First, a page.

Wayde Sims, you are invited to jump off the learning curve now and into the frying pan.
Aaron Epps, it’s time to get tougher, cleaner with the ball and more consistent on both ends of the court.
Elbert Robinson, you are 7-foot-1 tall, get five fouls a game and have a chance to be a force on the backboards and as a post passer.
And Brian Bridgewater, whether it’s 3 minutes at a time or however long, now is finally your time.
There’s no proof that any of the above statements have been uttered (yet), but with LSU’s roster suddenly with a major hole punched in it after reliable veteran Craig Victor II was dismissed earlier this week, maybe some or all of the above should be part of come-to-Jesus chats between the Tigers’ coaches and their reserve big men.
Because an LSU season already on wobbly legs is suddenly sitting there like that stray thread on a new sweater that you don’t want to tug on because you know the unraveling might lead to an undesired ending.
Victor filled a lot of roles for LSU, some measurable, some intangible. The Tigers got better when he returned from a suspension that cost him the first three games and a limited role for three more. He was an effective post scorer who could step out and hit mid-range shots, he had streaks of rebounding ferocity and Victor injected a mean streak the Tigers have lacked at times.
Now, just like that, the New Orleans native is gone and that stings.
LSU coach Johnny Jones insisted that Victor’s release wasn’t a distraction after his team lost to Vanderbilt 96-89 on Thursday. That’s the right thing to say. But it was clear the suddenness of Victor’s departure had an effect.
One game of feeling dazed and confused is understandable. It’s time to regroup and move forward and that’s where the imagined heart-to-hearts need to come into play.
To be clear, none of the four players mentioned above can replace Victor alone. Epps is the readiest in terms of experience, but he isn’t nearly as polished. Sims has the most potential – perhaps even more than Victor – but lacks experience. Robinson and Bridgewater are career role players.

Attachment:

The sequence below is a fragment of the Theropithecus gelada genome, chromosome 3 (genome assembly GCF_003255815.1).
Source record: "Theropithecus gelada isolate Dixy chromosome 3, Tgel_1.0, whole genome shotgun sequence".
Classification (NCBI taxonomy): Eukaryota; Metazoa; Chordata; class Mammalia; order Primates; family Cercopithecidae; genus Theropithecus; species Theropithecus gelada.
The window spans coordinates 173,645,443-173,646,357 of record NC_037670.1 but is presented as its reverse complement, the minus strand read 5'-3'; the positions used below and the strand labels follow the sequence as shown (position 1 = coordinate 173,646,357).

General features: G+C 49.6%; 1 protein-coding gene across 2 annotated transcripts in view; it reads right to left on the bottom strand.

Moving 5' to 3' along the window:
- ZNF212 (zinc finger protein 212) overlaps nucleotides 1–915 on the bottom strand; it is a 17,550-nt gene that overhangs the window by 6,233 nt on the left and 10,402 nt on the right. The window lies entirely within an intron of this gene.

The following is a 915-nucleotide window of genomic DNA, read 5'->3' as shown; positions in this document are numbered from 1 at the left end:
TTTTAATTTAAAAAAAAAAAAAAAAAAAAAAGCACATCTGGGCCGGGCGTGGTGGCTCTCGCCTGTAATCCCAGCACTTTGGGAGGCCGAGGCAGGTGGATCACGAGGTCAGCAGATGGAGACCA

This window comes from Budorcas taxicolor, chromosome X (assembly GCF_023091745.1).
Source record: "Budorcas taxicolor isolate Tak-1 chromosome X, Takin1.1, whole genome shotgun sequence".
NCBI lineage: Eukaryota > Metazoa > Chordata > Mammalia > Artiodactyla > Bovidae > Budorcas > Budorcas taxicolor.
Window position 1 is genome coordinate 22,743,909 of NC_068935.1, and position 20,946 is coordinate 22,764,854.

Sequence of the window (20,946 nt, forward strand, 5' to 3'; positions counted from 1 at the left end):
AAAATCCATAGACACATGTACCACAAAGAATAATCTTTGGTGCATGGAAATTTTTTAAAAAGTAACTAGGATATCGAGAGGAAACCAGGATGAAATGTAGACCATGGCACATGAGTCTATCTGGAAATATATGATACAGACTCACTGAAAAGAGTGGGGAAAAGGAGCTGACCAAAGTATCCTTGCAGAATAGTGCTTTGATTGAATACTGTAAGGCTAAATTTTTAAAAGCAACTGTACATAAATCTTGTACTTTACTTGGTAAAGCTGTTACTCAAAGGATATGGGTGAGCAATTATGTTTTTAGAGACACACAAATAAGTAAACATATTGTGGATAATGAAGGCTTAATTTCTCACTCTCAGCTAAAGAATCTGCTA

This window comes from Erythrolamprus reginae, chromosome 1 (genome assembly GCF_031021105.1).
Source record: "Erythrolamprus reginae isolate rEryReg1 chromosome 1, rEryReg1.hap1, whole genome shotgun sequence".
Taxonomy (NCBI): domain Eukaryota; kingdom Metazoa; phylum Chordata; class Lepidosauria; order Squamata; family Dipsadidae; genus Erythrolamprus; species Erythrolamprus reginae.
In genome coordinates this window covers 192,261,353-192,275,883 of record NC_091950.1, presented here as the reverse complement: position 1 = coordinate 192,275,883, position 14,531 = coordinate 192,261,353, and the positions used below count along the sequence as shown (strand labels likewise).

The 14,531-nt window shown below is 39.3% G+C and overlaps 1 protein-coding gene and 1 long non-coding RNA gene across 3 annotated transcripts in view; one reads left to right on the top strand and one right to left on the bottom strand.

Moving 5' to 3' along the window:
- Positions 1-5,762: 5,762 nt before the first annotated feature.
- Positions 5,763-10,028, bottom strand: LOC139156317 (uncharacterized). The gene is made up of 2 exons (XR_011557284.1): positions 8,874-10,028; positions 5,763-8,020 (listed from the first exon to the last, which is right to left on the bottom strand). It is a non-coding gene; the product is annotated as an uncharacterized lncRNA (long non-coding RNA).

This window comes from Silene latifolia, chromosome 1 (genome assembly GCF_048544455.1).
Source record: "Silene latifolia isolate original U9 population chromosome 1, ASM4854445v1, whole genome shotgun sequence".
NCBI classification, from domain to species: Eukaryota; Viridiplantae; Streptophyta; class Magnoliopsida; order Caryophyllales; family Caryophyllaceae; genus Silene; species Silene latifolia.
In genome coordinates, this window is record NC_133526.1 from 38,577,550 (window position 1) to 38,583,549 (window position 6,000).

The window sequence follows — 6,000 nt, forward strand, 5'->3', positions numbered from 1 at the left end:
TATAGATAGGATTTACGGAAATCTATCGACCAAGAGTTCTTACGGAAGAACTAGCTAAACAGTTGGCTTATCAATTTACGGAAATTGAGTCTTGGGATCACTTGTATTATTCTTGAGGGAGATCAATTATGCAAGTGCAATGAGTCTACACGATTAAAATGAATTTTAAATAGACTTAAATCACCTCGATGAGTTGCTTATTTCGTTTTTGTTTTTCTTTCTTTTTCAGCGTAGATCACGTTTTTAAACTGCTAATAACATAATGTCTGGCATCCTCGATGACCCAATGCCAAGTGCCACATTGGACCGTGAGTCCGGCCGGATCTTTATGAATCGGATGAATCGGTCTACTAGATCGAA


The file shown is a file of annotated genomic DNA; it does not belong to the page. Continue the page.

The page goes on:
So this is definitely a by-committee operation, at least in the beginning, and that should generate a high level of competition.
Sims made the biggest splash in Victor’s initial raw absence with 14 points, bolstered by 4-for-6 shooting from 3-point range. The 6-foot-7 freshman is smaller than Victor and not nearly as physically filled-out, which is why Jones wanted him to operate as a wing this season. Under the circumstances, though, Sims may need to turn back the clock and go back inside and bang like he did during a spectacular five-year career at University High in LSU’s back yard.
Epps gives the Tigers a second slender 6-foot-11 big man capable if impacting the game on both ends and he is a better shooter than Victor from 15 feet out. His issues have always been whether he can do the job on defense without fouling, a lack of rebounding contributions at time and being strong with the ball in traffic.
Robinson has been enigmatic from the day he stepped on campus: A hulking human who struggles to keep his massive frame under 300 pounds, but one who seems intent on using finesse more than power. While Robinson has to be something of a scoring threat, if he can get to a point where his horsing the glass and finding open teammates from the high post, his scoring total is lagniappe.
Then there’s Bridgewater. Regarded as a diamond-in-the-rough recruit when he signed with LSU out of nearby Scotlandville, the thickly built 6-4½ senior can be a mismatch in both directions because he has surprising quickness and a knack for coming up with lunch pail plays, but he is just too short to be a serious force inside on defense. Injuries have persistently derailed his chance to get on the court and stay there, but giving the Tigers 3-6 energetic minutes a game would be huge at this point.
There are options for Jones and his coaches, but they also need to concoct some alternative methods to compensate for Victor’s absence.
LSU can play four out, one-in at times – especially with gritty veteran guard Branden Jenkins back in the mix. The Tigers need to play more zone defense when Robinson is involved because he occupies a ton of space and would be less susceptible to pick-and-roll breakdowns. That means coaches preaching that sermon and players leaving their egos behind and buying in.
And there is always the possibility of committing more to full-court pressure with so many guards who have shown a knack for effective defensive pressure. At this point, LSU is giving up way too many points as it is, so why not try to turn that glaring deficiency into some value?
Victor’s dismissal is a serious blow to whatever hopes LSU had of remaining competitive in an SEC that has plenty of chances for wins if the Tigers can find their stride. But losing Victor doesn’t have to be a season destroyer if one or preferably two of the big men waiting in the wings seizes the opportunity to become a reliable starter.